Eating Meat Is Destroying Our Planet
When I became a vegetarian eight years ago it was not an ethical choice in anyway. I was a big meat eater and I loved it. I started doing a lot of yoga and the more and more I practiced the more I found my body started to reject meat. I started eating less and less and within about seven months I had eaten my last bite. I felt amazing, I had more energy, I didn't feel heavy like you do when you eat animal protein.
It took a while for me to understand the nutritional impact of becoming vegetarian, and I actually became so obsessed with making sure I had enough protein in my diet that I ate so many nuts and seeds I ended up putting on so much weight. I slowly realised that I actually did not need the amount of protein everyone goes on about.
Over the years I have read and become more aware and, I suppose, disgusted with what I have found out about the meat industry. Dairy farming was the fist industry I starting looking into, I saw this expose on the Cadburys chocolate dairy farm and how they treat the cows. If you can't watch it I will tell you... Dairy cows, unless organic, are fed hormones to make sure they continue to produce milk all year round.
They give birth, and depending on the farm, their calfs are ripped from their mothers side from two hours to two days after they have been born. A dairy farmer told me the other day 'they only cry for about four days and then they get over it'. Its heart breaking. After eleven months of producing milk, the cows have a one month rest where they are given antibiotics so their udders don't dry up and get infected.
These hormones are going directly into your milk, cheese, chocolate, ice-cream, yoghurt, all of which will have a direct impact on your health.
I then started learning about chicken farming when I watched Food Inc. If you eat chicken or eggs it is very important to choose free range and if you can organic.
50% of our eggs are battery farmed which means these are small cages, usually made of metal in modern systems, housing three to eight hens. The walls are made of either solid metal or mesh, and the floor is sloped wire mesh to allow the faeces to drop through and eggs to roll onto an egg-collecting conveyor belt. In any one shed, there may be several floors containing battery cages meaning that a single shed may contain many tens of thousands of hens. Light intensity is often kept low (e.g. 10 lux) to reduce feather pecking and vent pecking. They trim their beaks from one day old to stop them fighting with other birds.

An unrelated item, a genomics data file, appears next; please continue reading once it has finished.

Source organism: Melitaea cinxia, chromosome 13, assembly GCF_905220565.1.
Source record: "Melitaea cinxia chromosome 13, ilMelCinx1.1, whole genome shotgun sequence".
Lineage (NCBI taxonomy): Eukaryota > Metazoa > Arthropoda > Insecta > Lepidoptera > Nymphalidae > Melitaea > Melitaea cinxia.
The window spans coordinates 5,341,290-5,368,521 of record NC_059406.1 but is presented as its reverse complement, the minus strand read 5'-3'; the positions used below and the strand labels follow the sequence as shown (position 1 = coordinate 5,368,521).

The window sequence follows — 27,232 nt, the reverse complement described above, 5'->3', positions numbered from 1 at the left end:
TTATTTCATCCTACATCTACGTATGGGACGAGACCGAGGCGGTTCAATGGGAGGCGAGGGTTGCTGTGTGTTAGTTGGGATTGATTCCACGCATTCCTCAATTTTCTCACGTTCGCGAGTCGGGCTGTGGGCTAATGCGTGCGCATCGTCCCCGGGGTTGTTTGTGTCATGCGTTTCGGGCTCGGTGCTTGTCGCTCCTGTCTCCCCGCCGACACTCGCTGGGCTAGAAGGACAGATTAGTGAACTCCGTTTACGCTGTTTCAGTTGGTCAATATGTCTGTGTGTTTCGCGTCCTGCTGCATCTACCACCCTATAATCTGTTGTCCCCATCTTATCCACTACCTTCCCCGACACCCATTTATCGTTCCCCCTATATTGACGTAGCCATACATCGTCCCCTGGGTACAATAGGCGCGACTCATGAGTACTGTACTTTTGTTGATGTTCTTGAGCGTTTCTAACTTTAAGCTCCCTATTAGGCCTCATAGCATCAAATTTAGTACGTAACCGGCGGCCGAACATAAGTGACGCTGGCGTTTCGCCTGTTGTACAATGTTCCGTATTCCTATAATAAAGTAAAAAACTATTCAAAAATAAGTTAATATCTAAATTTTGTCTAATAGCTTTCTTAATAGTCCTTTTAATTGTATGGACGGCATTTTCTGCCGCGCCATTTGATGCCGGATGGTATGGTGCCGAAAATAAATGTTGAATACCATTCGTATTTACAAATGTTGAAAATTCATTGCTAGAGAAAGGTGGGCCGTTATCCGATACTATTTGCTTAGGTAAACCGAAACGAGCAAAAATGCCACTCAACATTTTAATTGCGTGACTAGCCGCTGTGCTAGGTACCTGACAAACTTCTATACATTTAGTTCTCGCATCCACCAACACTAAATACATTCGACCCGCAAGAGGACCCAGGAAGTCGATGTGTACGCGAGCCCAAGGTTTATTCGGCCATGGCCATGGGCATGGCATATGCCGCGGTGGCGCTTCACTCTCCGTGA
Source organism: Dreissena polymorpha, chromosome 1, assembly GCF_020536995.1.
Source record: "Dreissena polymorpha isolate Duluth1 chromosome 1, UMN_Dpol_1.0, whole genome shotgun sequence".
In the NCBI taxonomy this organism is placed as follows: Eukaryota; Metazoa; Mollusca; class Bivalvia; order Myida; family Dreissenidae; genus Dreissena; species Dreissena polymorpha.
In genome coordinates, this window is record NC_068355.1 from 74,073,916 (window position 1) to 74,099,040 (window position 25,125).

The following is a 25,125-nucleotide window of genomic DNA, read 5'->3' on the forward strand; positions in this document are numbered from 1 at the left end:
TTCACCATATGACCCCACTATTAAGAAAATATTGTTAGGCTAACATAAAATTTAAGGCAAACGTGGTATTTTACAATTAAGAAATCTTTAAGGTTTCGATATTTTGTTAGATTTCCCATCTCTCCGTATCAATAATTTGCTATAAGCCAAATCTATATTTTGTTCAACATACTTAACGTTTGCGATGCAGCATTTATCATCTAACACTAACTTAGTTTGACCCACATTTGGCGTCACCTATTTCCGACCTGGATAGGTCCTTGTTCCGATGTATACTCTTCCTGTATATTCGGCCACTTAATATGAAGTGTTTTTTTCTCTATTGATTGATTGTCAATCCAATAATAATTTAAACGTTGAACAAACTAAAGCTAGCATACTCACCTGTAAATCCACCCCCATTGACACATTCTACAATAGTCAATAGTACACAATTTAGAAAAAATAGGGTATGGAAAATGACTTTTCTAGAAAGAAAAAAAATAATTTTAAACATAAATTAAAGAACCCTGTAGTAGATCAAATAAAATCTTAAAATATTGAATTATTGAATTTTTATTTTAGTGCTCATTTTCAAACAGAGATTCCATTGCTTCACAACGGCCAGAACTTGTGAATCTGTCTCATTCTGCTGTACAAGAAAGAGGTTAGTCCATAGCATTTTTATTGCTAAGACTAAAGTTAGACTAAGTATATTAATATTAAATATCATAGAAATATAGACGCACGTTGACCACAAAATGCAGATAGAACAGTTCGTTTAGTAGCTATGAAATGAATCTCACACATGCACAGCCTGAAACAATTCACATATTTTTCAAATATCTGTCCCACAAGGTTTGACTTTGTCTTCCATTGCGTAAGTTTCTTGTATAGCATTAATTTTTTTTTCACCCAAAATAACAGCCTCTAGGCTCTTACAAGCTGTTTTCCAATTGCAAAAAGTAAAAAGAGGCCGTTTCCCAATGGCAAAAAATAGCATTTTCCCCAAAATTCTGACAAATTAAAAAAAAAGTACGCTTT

I am afraid it just doesn't get any better, the more you look into it, it just gets more disturbing and horrific and turning a blind eye to it doesn't make it go away, it makes you apart of it. The world is consuming meat at such a high rate that farms cannot keep up - they are having to produce meat cheaply and fast which encourages poor quality.
Ask these 3 questions before you buy or eat a piece of meat:
1. How was it raised?
2. How was it killed?
3. Where did it come from?
If you feel that the answers are humane and sustainable to your beliefs on how animals should be looked after then buy and eat the meat. If the answer is no to 1 of those questions please don't eat it.
We will only make a difference in the world by following through with our decisions and making a stand. The industry will only react to what the consumer wants so if we want less then less will be produced.So get involved with Meat Free Monday and make a stand to what is humane and right for the planet. I certainly would like to leave this place in a beautiful state for my children.